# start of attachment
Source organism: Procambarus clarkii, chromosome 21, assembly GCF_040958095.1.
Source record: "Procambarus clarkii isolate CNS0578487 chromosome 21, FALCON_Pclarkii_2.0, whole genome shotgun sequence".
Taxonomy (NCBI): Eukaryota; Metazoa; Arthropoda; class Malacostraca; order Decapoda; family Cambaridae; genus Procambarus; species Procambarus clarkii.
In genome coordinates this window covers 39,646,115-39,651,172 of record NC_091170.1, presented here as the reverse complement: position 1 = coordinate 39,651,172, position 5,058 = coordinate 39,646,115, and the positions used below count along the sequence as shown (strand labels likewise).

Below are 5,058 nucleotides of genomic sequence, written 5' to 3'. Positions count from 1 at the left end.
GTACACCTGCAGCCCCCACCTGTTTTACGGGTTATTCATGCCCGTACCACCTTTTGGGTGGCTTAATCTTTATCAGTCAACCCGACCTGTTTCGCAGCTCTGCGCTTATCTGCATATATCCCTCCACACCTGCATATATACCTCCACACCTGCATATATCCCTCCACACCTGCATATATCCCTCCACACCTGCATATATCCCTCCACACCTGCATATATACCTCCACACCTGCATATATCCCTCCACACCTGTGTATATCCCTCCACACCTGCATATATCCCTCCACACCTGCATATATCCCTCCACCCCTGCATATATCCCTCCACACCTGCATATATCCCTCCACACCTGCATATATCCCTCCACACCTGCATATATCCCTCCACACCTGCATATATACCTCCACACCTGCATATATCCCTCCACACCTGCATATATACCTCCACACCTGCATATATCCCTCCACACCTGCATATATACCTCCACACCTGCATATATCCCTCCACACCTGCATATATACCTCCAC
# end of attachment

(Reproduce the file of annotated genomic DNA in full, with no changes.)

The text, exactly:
Source organism: Procambarus clarkii, chromosome 21, assembly GCF_040958095.1.
Source record: "Procambarus clarkii isolate CNS0578487 chromosome 21, FALCON_Pclarkii_2.0, whole genome shotgun sequence".
Taxonomy (NCBI): Eukaryota; Metazoa; Arthropoda; class Malacostraca; order Decapoda; family Cambaridae; genus Procambarus; species Procambarus clarkii.
In genome coordinates this window covers 39,646,115-39,651,172 of record NC_091170.1, presented here as the reverse complement: position 1 = coordinate 39,651,172, position 5,058 = coordinate 39,646,115, and the positions used below count along the sequence as shown (strand labels likewise).

Below are 5,058 nucleotides of genomic sequence, written 5' to 3'. Positions count from 1 at the left end.
GTACACCTGCAGCCCCCACCTGTTTTACGGGTTATTCATGCCCGTACCACCTTTTGGGTGGCTTAATCTTTATCAGTCAACCCGACCTGTTTCGCAGCTCTGCGCTTATCTGCATATATCCCTCCACACCTGCATATATACCTCCACACCTGCATATATCCCTCCACACCTGCATATATCCCTCCACACCTGCATATATCCCTCCACACCTGCATATATACCTCCACACCTGCATATATCCCTCCACACCTGTGTATATCCCTCCACACCTGCATATATCCCTCCACACCTGCATATATCCCTCCACCCCTGCATATATCCCTCCACACCTGCATATATCCCTCCACACCTGCATATATCCCTCCACACCTGCATATATCCCTCCACACCTGCATATATACCTCCACACCTGCATATATCCCTCCACACCTGCATATATACCTCCACACCTGCATATATCCCTCCACACCTGCATATATACCTCCACACCTGCATATATCCCTCCACACCTGCATATATACCTCCAC